Ever since the year 2010, I have been calling the Tuamotu Archipelago in French Polynesia my home. I live every diver’s dream: I spend my days amidst the vastness of the Pacific Ocean on a small island.
About the photographer
The lagoon is at a stone’s throw. Thus I enjoy the privilege of finding the animals I want to take pictures of right on my doorstep. The presence of certain species depends on their life cycles and behavioral patterns. As a photographer it is essential to know about their migration patterns and reproduction specifics to be at the right place at the right moment. The months between August and November are the time of humpback whale migration. This is the perfect time to not only meet these giants of the sea but also to observe how they mate and calve. Great hammerhead, sphyrna mokarran, season is from December to March. During the European winter months their number spikes in Polynesian waters. Any encounter with these 6-meter sharks inspires with awe and makes a lasting impression on everyone.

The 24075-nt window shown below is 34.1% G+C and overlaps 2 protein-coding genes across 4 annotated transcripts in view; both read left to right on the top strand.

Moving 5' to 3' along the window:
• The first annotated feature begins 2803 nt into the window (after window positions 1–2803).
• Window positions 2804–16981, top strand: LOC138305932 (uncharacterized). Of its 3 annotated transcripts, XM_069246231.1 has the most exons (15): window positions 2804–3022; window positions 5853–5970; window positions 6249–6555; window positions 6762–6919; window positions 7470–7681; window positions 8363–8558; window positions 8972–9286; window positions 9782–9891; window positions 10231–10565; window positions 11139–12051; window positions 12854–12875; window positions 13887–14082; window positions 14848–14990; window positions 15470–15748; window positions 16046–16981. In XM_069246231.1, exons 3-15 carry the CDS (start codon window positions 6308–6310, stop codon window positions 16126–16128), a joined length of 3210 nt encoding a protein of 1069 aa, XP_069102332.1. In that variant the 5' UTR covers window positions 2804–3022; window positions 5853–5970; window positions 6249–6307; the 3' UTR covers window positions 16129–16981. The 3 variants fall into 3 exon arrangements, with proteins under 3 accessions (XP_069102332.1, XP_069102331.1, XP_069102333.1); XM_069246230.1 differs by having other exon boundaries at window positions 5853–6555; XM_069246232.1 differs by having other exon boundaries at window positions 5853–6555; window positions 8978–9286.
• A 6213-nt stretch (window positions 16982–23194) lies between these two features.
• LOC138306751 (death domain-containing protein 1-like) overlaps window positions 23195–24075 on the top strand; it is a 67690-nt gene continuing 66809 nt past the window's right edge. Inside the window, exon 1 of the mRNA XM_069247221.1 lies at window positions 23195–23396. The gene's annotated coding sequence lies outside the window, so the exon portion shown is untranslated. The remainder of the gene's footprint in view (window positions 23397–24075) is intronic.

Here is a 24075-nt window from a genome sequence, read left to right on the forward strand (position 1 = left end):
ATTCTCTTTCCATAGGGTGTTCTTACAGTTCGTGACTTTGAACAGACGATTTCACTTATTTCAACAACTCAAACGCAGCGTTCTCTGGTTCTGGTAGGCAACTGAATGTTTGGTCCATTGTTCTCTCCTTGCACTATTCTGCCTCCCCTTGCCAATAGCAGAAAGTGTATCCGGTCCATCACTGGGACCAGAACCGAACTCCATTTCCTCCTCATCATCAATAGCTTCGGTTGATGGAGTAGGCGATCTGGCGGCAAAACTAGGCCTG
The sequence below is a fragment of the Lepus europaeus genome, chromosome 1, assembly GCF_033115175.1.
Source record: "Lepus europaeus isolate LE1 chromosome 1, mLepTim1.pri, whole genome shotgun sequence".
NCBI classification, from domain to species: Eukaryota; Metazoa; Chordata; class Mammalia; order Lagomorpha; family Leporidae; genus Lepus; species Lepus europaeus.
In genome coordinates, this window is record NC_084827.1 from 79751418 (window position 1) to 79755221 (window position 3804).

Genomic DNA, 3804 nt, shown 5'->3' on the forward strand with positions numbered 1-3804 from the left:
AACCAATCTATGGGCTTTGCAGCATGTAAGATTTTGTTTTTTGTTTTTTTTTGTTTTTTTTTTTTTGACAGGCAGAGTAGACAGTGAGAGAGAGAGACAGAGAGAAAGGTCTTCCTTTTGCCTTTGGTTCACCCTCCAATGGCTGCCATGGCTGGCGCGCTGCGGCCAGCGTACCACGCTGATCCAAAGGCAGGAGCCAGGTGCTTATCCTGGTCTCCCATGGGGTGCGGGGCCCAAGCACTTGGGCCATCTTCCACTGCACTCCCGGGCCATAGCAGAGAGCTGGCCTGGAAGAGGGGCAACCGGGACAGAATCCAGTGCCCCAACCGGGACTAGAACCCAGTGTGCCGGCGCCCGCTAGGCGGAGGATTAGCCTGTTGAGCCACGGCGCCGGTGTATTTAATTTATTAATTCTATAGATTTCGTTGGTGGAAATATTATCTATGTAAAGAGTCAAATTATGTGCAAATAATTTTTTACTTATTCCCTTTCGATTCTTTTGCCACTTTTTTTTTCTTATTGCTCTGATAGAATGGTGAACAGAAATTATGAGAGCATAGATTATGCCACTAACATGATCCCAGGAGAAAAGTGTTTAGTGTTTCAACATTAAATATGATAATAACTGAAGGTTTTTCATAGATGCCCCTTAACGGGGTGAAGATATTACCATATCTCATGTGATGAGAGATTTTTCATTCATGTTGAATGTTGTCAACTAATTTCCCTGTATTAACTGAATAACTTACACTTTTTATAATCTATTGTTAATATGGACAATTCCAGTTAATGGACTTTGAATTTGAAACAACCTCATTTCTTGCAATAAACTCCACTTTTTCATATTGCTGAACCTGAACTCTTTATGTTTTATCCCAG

From May onwards you can discover marbled groupers that gather by the thousands. Their number peaks in early July when the waters are teaming with groupers ready to spawn. During this event in 2014, I had the chance to meet Laurent Ballesta and his team, who had come to study the reproduction behavior of these fish and presented their findings in the documentary “The Grouper Mystery”. Marc Hayek, CEO of Blancpain and a passionate diver himself, was there as well. We spent great days sharing our fervor for marine creatures, diving and underwater photography. I enjoyed the presence of others dedicated to the protection of the oceans and who shared my passion for the underwater world. As a photographer I primarily focus on the here and now to capture great moments and document marine life. I also try to understand how ecosystems work and never cease to marvel at the wonders of nature. Still, I feel I need to do more than that. I also try to bear long-term developments in mind and worry deeply about the future of the oceans – not only for the sake of animals but also for the sake of humans.